Concrete objectives and specific benchmarks differentiate this plan from past efforts. In a speech at the NCE meeting, the Minister of Education, Sam Egwu, noted that previously, good ideas have been beset by impractical implantation efforts. "There needs to be clearly articulated targets and outcomes for states and agencies against which performance (in delivery of education) can be monitored, evaluated and compared," he said. He also called for greater coordination and transparency among the federal, state and local education authorities to establish a more effective nationwide system.
As a plot programme, the first phase of implementation will be limited to a sample of schools across the country. These projects will receive extra resources and funding over the next two years, with those measures that are deemed successful being extended throughout the sector.
Given the extent of the reform necessary, the step-by-step approach is a smart move. Education has recently become a major national priority, but President Umaru Yar'Adua has committed the government to the improvement of the nation's schools, and even listed education among the top-seven sectors slated for reform. Still, since Yar'Adua made that announcement in 2007, progress has been slow. The World Economic Forum's "Global Competitiveness Index 2008-09" ranked Nigeria's health and primary education systems 126 out of 134 countries. Its higher education and training did not fare much better, coming in at 108. Both of these statistics are well below Nigeria's overall rank of 94, suggesting that the country has thus far failed to put sufficient resources into the sector. Indeed, it ranked 127 in terms of education expenditure.
Despite these figures, there is a silver lining amidst the data – the significantly better scores for the quality of Nigeria's education sector. The low marks come primarily from underdevelopment, including limited enrolment, lack of infrastructure and teachers, but the systems stack up well in terms of content, with the quality of primary education at 88 and the quality of higher education at 60. These higher ranks suggest that there is a good foundation for the roadmap to improve upon.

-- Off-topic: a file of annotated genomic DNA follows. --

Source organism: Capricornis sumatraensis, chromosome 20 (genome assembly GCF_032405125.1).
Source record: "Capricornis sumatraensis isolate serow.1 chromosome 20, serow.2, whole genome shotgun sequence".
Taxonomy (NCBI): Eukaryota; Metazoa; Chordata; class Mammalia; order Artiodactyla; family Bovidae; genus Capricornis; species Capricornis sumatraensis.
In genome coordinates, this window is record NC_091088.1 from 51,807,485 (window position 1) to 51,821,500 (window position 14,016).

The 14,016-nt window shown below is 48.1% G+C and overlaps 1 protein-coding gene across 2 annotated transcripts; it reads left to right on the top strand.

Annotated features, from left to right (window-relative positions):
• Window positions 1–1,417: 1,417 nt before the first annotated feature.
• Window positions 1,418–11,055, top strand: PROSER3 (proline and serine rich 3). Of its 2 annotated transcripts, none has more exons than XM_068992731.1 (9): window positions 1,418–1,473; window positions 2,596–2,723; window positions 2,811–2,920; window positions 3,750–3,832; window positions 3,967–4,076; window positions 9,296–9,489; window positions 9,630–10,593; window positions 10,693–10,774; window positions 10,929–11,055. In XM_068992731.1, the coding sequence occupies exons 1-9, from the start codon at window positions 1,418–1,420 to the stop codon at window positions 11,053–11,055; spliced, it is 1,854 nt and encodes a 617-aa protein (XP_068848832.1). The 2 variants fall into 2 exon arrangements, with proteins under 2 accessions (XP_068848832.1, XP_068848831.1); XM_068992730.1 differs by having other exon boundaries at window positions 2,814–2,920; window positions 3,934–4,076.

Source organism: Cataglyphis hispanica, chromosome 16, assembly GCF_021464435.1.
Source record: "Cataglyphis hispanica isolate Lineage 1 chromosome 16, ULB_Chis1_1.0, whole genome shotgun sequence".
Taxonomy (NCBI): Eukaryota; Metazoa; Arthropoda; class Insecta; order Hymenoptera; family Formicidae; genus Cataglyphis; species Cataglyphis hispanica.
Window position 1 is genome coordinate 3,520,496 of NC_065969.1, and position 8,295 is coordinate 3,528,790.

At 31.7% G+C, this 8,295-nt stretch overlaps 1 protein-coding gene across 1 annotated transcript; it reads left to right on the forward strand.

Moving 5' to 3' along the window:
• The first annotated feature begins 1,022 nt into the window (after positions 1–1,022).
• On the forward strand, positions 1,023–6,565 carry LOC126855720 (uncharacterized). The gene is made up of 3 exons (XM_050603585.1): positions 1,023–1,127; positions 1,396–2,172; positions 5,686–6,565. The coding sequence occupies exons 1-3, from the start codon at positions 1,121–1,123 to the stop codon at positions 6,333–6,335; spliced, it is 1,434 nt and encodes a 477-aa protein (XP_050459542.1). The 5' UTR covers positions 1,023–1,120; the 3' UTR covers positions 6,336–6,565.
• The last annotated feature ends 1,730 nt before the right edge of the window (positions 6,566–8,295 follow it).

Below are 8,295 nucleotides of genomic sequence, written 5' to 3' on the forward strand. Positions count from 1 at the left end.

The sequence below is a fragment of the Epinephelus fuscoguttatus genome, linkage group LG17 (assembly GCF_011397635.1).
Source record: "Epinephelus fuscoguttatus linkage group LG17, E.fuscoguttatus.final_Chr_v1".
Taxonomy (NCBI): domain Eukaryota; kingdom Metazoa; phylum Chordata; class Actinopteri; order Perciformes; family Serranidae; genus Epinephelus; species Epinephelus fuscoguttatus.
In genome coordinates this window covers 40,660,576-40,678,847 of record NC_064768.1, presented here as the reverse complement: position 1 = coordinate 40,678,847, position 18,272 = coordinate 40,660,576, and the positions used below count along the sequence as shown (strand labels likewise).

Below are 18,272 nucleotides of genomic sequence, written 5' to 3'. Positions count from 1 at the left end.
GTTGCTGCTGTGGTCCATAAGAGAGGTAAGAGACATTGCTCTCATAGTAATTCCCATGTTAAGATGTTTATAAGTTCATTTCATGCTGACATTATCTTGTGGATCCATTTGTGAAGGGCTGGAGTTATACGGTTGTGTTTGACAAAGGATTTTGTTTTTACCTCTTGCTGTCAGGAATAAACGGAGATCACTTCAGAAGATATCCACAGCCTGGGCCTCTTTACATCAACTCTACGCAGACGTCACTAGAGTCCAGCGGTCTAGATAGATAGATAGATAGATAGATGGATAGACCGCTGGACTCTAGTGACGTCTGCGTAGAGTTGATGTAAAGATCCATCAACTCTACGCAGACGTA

To improve the overall scores, however, major changes are needed across the board. The roadmap's list of obstacles is a daunting one: out-of-school children, lack of essential infrastructure, gender disparity, poverty, curriculum relevance and review, information and communications technology (ICT) and teacher development, motivation and retention, among other problem areas.
Basic enrolment figures are one of the biggest hurdles across the entire sector. According to statistics provided in the roadmap, 22m children are expected to be enrolled in the first three years of education, but only 2.02m actually are, leaving a gap of 19.98m. The shortfalls are less dramatic for primary and junior secondary, at 10.5m and 6m, respectively, but they are still at high levels. Nomadic and migrant children are categorised separately because they are part of an informal education system, but they face an equally daunting gap, with only 450,000 out of 3.5m school-aged learners in school. The problems continue in upper levels of education, with a gross enrolment ratio of 31.4% for secondary schools as of 2005 (the last year statistics were available). Technical schools and universities are also under-enrolled, primarily because of insufficient capacity – technical colleges admit only 2.5% of graduates from basic education and universities take 6% of applicants.
The roadmap offers detailed strategies to combat these figures, each with specific deadlines for progress. Across the board, the plans seek to improve infrastructure and teacher recruitment strategies. New classrooms, technologies and instructors will be provided over the next two years to build capacity and retain students. Additionally, ICT is set to become an important focus of Nigerian schools. By 2011, the government aims for all academic staff to attain computer literacy, increase the number of ICT teachers by 20% and increase funding for ICT development and deployment by 40%. While many of these goals are driven by the demands of higher education, primary and secondary schools will also benefit. Functional ICT laboratories, with a minimum of 10 computers each, and internet connectivity will be built in 20% of primary and junior secondary schools.
The sheer scale of the programme requires input from a variety of sources. Multiple government agencies will participate, as well as the private sector and international funding partners. The plan lists the 2009, 2010 and 2011 budget as one of the primary sources of money, but if the 2009 budget is any indication, the Ministry of Education may have to look further – the N33.6bn ($226m) allocated is less than 2% of the total budget, a small fraction of the 26% recommended by UNESCO to create real change in developing nations. Good news, however, came for the programme in May. The government announced that it had received grants totalling N196.6bn ($1.3bn) from the World Bank and the British Department for International Development to help finance the roadmap. This collaboration is certainly a good thing, both for practical reasons and also because it demonstrates the support of the international community. However, in order for the plans to be sustainable, the government will have to step up and provide the requisite financial support.